Many linguists have proposed that languages spoken by numerous non-native speakers tend to have simpler grammars. A new study led by researchers from the Max Planck Institute for Evolutionary Anthropology in Leipzig challenges this claim. By analysing a global sample of 1,314 languages, they found that speech community size and the proportion of second-language speakers were not associated with simpler grammars.
Languages around the world differ greatly in how many grammatical distinctions they make. This variation is observable even between closely related languages. The speakers of Swedish, Danish, and Norwegian, for example, use the same word hunden, meaning “the dog,” to communicate that the dog is in the house or that someone found the dog or gave food to the dog. In Icelandic, on the other hand, three different word forms would be used in these situations, corresponding to the nominative, accusative, and dative case respectively: hundurinn, hundinn, and hundinum.
This grammatical distinction in the case system, along with many others, sets Icelandic apart from its closely related sister languages. “One prominent hypothesis about why some languages show more complex grammar than others links grammatical complexity to the social environments in which these languages are used,” says first author Olena Shcherbakova from the Max Planck Institute for Evolutionary Anthropology. For example, Icelandic is primarily learned and used by the local population of over 350,000 people. Such relatively small isolated communities are also called ‘societies of intimates’. In contrast, the other Scandinavian countries, located in close proximity to their neighbours, have larger populations with substantial proportions of non-native speakers. Such communities are known as ‘societies of strangers’. Many linguists have claimed that languages with more non-native speakers tend to simplify their grammars as, unlike children, adult learners struggle to acquire complex grammatical rules to master the intricacies of their new language.
But is this Icelandic example representative of the striking linguistic diversity worldwide? Researchers at the Max Planck Institute of Evolutionary Anthropology wanted to find out if the grammars of languages tend to evolve simpler when spoken by larger societies of strangers with many non-native speakers. They measured the grammatical complexity of 1,314 languages using data from Grambank — a newly released global database of grammatical features. These complexity scores were compared to variables detailing the number of non-native speakers in these languages.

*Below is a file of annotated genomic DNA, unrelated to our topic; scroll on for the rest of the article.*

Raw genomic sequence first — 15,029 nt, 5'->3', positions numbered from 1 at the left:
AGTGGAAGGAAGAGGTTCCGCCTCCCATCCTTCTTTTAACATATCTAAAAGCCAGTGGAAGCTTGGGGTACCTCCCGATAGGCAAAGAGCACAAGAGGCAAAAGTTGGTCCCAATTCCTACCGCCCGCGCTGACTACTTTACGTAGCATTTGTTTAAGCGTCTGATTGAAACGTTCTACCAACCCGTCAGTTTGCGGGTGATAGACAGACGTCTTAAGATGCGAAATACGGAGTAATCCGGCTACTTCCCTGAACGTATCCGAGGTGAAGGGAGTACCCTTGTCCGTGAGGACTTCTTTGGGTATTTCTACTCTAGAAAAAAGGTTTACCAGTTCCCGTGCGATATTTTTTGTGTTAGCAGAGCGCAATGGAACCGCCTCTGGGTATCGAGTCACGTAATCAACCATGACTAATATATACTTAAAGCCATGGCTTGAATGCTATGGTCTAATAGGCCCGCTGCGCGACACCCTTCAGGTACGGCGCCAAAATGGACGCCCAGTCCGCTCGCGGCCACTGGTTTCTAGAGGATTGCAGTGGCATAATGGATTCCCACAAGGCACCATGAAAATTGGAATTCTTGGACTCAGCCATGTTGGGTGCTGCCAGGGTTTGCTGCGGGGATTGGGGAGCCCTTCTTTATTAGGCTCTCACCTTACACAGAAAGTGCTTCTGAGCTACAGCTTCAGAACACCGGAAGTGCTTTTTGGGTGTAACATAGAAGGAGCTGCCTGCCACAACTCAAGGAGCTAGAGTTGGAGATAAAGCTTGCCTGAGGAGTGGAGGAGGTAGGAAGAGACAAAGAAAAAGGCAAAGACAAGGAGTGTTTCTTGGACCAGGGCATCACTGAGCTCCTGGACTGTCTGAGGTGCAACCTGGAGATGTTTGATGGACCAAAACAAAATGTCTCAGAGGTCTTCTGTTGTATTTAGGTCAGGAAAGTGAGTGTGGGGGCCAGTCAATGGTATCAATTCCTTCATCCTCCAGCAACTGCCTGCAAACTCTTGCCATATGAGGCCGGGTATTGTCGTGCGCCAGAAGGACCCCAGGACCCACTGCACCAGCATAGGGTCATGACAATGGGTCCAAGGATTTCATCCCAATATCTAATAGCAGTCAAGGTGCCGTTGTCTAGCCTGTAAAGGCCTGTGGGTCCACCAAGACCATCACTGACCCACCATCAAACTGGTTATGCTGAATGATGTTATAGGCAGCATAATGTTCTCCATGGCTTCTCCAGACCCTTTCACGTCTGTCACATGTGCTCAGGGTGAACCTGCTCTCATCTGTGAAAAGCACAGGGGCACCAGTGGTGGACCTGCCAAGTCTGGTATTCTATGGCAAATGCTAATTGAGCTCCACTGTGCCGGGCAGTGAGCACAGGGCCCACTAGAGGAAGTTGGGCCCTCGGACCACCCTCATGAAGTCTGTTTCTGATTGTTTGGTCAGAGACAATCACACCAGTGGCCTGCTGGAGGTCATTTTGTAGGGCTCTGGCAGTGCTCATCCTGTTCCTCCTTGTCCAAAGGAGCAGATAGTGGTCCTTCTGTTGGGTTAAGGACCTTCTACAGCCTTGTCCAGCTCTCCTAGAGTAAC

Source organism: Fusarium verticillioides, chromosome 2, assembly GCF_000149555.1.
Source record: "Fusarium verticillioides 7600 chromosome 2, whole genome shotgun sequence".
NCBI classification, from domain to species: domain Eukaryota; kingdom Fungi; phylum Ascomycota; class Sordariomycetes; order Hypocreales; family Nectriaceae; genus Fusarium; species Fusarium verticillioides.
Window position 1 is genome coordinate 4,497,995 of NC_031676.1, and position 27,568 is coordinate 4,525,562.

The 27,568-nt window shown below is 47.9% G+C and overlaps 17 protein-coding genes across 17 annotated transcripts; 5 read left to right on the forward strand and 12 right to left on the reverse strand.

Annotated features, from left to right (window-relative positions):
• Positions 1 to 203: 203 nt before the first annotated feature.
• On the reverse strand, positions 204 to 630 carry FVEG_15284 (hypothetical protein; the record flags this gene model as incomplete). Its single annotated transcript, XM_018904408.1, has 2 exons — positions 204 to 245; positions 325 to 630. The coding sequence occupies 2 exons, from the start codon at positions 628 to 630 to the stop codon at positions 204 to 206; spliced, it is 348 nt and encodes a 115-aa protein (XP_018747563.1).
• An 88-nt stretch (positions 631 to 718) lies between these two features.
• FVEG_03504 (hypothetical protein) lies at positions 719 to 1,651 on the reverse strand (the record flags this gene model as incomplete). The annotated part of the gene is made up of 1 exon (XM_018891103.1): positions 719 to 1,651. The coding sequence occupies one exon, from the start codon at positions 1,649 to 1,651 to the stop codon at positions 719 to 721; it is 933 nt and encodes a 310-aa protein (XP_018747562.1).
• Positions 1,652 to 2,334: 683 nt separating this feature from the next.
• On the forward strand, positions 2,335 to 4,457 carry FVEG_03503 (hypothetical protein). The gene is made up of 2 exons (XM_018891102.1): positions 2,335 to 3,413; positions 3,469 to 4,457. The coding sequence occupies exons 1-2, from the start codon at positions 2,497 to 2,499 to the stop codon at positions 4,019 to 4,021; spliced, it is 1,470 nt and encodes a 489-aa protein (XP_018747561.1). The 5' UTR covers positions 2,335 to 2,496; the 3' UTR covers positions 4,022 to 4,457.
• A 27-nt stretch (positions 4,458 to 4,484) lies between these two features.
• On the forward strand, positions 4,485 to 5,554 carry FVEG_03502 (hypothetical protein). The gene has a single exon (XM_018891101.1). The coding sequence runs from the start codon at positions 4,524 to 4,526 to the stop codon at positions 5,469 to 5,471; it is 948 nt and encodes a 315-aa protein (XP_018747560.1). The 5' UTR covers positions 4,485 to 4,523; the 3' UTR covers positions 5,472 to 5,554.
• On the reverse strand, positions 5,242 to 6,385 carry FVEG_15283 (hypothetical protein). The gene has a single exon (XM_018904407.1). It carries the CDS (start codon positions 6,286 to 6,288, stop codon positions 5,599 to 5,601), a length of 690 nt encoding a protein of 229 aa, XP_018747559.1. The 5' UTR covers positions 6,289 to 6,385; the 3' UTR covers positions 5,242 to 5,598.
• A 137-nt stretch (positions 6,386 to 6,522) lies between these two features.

Language complexity is a hotly debated topic in linguistics, with many different opposing views. “Many of the disagreements are down to differences in how ‘complexity’ is defined,” says Hedvig Skirgård from the Max Planck Institute of Evolutionary Anthropology. “In this study, we improved the methodology by teasing out two distinct measures: fusion (how many affixes verbs and nouns have) and informativity (how many distinctions are made).”
The results show that societies of strangers do not speak less complex languages. “Instead, our study reveals that the variation in grammatical complexity generally accumulates too slowly to adapt to the immediate environment,” states Shcherbakova. The well-known counter-example to the claim about social environment shaping grammatical complexity is German. German is learned and spoken by a large number of non-native speakers and yet, it retained its case system and many other grammatical distinctions.
The study tests the influence of social environment on grammatical complexity, while accounting for the expected similarities arising from both genealogical inheritance and contact. “Our study highlights the significance of using large-scale data and accounting for the influence of inheritance and contact when addressing long-standing questions about the evolution of languages. It shows how received linguistic wisdom can be rigorously tested with the global datasets that are increasingly becoming available,” concludes Simon Greenhill from the University of Auckland.